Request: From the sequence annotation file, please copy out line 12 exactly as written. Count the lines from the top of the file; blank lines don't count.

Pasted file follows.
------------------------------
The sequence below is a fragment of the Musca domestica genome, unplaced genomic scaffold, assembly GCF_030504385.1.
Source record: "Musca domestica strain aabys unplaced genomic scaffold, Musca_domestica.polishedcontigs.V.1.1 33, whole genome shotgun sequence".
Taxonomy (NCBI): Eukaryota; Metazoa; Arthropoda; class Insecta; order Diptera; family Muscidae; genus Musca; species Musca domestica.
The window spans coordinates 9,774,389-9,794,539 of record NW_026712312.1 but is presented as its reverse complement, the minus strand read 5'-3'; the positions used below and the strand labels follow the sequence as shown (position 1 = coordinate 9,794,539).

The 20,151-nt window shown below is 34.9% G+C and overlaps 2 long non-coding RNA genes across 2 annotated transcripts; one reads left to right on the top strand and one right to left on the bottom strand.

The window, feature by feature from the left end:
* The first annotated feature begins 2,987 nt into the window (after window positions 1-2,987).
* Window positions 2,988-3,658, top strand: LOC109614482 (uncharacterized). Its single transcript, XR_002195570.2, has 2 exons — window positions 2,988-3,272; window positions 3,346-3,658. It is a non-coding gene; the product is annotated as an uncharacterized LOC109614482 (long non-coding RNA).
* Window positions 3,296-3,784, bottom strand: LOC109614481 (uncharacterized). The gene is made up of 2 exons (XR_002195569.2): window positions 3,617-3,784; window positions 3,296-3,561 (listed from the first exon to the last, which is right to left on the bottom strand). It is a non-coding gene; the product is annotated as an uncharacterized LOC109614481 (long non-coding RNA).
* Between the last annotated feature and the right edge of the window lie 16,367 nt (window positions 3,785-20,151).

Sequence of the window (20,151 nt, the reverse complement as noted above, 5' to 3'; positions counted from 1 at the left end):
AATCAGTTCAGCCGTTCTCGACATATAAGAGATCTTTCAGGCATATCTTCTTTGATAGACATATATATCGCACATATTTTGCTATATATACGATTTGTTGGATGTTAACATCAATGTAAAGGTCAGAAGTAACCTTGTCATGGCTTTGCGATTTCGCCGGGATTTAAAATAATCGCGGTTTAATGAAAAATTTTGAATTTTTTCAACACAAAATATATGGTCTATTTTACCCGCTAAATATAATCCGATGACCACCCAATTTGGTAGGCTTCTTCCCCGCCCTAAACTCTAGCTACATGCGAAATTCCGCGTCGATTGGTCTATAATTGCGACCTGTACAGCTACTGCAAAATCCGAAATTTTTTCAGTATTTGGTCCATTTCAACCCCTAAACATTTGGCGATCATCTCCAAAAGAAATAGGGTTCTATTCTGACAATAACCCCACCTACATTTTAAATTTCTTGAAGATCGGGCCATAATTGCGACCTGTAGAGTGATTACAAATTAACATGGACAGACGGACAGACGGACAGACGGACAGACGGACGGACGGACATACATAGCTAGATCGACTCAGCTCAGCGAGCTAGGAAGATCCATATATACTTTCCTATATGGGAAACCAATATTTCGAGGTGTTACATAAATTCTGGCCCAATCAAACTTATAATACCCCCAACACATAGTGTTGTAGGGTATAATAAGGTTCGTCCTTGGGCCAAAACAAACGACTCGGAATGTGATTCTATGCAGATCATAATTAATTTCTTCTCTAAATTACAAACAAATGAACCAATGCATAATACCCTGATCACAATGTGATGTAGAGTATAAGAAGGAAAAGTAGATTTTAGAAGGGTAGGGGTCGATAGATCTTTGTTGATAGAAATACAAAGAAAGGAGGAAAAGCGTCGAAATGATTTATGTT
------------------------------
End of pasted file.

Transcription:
AATCAGTTCAGCCGTTCTCGACATATAAGAGATCTTTCAGGCATATCTTCTTTGATAGACATATATATCGCACATATTTTGCTATATATACGATTTGTTGGATGTTAACATCAATGTAAAGGTCAGAAGTAACCTTGTCATGGCTTTGCGATTTCGCCGGGATTTAAAATAATCGCGGTTTAATGAAAAATTTTGAATTTTTTCAACACAAAATATATGGTCTATTTTACCCGCTAAATATAATCCGATGACCACCCAATTTGGTAGGCTTCTTCCCCGCCCTAAACTCTAGCTACATGCGAAATTCCGCGTCGATTGGTCTATAATTGCGACCTGTACAGCTACTGCAAAATCCGAAATTTTTTCAGTATTTGGTCCATTTCAACCCCTAAACATTTGGCGATCATCTCCAAAAGAAATAGGGTTCTATTCTGACAATAACCCCACCTACATTTTAAATTTCTTGAAGATCGGGCCATAATTGCGACCTGTAGAGTGATTACAAATTAACATGGACAGACGGACAGACGGACAGACGGACAGACGGACGGACGGACATACATAGCTAGATCGACTCAGCTCAGCGAGCTAGGAAGATCCATATATACTTTCCTATATGGGAAACCAATATTTCGAGGTGTTACATAAATTCTGGCCCAATCAAACTTATAATACCCCCAACACATAGTGTTGTAGGGTATAATAAGGTTCGTCCTTGGGCCAAAACAAACGACTCGGAATGTGATTCTATGCAGATCATAATTAATTTCTTCTCTAAATTACAAACAAATGAACCAATGCATAATACCCTGATCACAATGTGATGTAGAGTATAAGAAGGAAAAGTAGATTTTAGAAGGGTAGGGGTCGATAGATCTTTGTTGATAGAAATACAAAGAAAGGAGGAAAAGCGTCGAAATGATTTATGTT